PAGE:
Editor’s Note: Urban Infill

Denser Communities On the Rise

I live in a city that is on the cusp on being recognized as a mid-sized metropolitan area, meaning we’re likely to hit 500,000 people soon, if we haven’t already.  What does that mean for me as a resident?  I mostly drive a short distance to get whatever I need, parking at the nearby airport isn’t a nightmare yet, and big tech companies are quickly settling into my high-desert hometown.  It’s convenient for me, but would the majority of American residents be happy with this way of life?

         Results from The American Institute of Architects recent Home Design Trends Survey show a preference among households for communities to be closer to urban centers.  There are many reasons that homeowners are searching for this trait, but convenience certainly tops the list.  Smaller home lots and a greater integration of land use are among the desires of new homeowners. 

         Taking this trend even further, project development that incorporates infill, or the rededication of land in an urban environment to new construction, is also on the rise.  Also known as land-recycling, infill is a call for more economical and eco-friendly usage of existing infrastructure.  Infill is most certainly a reaction to the urban-sprawl phenomenon that has overtaken the United States since the 1950s.  Cars, shopping malls, and subdivisions took people away from city centers and placed them in cookie-cutter neighborhoods, effectively prompting the decline of urban dwelling.

         Urban sprawl is on the decline, though, and we have millennials to thank for that.  High cost of living and traffic are forcing younger generations away from cities such as New York and Los Angeles and placing them directly into mid-sized metropolitan areas such as my own.  However, instead of saying goodbye to an urban lifestyle, these transplants are attempting to change their surroundings to more closely reflect these large metropolitan areas.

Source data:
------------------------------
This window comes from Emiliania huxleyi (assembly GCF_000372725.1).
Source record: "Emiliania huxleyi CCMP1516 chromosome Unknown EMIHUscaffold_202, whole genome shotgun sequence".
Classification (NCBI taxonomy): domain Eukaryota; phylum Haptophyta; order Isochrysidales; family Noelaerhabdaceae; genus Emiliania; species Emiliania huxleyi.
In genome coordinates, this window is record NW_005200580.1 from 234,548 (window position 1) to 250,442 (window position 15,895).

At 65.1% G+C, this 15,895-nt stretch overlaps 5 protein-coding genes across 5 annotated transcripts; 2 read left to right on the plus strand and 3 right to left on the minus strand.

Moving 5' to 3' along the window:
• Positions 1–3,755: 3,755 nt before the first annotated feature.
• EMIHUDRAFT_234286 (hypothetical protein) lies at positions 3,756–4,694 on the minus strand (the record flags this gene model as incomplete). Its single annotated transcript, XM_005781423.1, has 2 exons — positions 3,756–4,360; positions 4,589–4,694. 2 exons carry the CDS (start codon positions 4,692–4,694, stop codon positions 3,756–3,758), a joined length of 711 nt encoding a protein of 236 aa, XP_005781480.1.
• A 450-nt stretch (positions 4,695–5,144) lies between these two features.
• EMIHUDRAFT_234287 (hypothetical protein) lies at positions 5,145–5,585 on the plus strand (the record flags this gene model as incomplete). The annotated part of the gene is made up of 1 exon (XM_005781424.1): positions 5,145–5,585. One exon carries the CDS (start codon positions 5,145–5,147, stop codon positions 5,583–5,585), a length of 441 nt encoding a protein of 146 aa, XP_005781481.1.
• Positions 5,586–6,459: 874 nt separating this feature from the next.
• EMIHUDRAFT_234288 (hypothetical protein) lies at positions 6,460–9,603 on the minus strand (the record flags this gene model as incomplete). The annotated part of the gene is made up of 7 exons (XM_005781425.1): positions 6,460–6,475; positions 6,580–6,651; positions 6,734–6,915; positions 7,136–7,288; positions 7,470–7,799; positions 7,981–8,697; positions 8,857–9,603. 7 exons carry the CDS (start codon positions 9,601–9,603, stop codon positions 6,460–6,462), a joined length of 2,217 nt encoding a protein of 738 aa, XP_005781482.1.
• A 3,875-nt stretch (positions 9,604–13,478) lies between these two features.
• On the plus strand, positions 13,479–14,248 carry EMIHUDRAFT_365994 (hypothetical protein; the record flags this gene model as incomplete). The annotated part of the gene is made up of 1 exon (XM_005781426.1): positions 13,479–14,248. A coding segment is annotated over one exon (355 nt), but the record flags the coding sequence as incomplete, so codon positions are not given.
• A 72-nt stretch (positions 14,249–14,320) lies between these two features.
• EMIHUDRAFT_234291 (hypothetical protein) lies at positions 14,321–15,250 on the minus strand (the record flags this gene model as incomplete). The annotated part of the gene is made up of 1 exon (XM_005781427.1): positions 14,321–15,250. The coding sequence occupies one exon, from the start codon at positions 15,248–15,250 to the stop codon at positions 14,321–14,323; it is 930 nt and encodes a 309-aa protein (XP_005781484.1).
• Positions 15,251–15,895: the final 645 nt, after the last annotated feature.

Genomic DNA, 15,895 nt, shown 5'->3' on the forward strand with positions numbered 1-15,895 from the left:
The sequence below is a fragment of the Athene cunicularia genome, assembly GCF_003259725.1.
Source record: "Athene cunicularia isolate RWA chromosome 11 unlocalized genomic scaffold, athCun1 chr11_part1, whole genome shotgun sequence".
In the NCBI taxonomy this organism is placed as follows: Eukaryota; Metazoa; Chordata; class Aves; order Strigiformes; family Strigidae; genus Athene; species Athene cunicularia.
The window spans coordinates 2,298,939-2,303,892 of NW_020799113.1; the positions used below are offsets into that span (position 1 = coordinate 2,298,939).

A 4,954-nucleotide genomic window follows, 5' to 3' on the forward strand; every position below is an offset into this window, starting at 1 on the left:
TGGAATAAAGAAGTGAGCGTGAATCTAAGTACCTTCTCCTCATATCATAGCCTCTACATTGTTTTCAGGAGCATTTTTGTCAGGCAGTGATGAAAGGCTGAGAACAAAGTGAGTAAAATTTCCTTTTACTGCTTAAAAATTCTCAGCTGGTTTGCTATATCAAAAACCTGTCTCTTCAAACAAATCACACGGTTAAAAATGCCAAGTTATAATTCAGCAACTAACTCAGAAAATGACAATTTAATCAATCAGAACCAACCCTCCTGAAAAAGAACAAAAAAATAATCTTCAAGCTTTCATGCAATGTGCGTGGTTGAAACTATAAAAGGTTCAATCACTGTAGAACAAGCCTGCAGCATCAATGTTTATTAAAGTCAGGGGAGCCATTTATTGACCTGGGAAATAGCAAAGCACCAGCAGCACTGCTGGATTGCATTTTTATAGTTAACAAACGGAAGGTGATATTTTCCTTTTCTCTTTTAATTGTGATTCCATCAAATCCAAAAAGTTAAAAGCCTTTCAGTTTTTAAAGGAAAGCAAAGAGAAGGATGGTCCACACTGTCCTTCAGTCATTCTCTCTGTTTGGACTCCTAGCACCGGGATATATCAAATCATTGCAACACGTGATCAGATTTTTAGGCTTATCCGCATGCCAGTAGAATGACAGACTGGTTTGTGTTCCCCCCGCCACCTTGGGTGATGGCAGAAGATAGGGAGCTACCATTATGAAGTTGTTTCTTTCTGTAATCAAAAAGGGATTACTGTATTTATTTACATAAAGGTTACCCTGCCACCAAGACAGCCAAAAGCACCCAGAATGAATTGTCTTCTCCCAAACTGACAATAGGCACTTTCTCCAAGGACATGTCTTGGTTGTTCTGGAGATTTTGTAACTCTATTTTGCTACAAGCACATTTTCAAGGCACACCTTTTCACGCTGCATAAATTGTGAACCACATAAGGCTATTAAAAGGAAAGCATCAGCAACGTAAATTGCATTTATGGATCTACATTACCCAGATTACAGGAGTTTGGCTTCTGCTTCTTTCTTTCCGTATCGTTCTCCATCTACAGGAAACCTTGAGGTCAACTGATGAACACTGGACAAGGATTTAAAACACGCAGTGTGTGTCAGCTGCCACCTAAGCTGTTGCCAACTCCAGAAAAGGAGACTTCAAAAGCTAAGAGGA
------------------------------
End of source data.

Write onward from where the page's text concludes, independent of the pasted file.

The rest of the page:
A 2010 census study from the United Nations Department of Economic and Social Affairs showed that 83% of American residents live in metropolitan areas, and it predicts that by 2030 the number of people residing in rural areas will decrease to 14%.  Personally, I find these results misleading.  A short while ago, suburban areas near me were considered rural, and they’ll continue to grow as more people flock to my city.  We must first take into account that perhaps rural areas are being transformed into more metropolitan areas over time, therefore skewing the numbers.  Aside from this cognizance, the study shows a very real pattern.

We’ve written previously on New Urbanism, the planning and development approach based on the principles of how cities and towns have historically been built: walkable streets, housing and shopping in close proximity, and accessible public spaces.  New Urbanists are zealous in their pursuit of zoning reform and street and building design, while simultaneously advocating for villages, towns, and cities consisting of diverse neighborhoods that are within a five-minute walk from center to edge.  It’s a neat idea, but is it doable?  Perhaps I’ll be able to see for myself as my mid-sized city soars.

Marcus Dodson
editor & publisher

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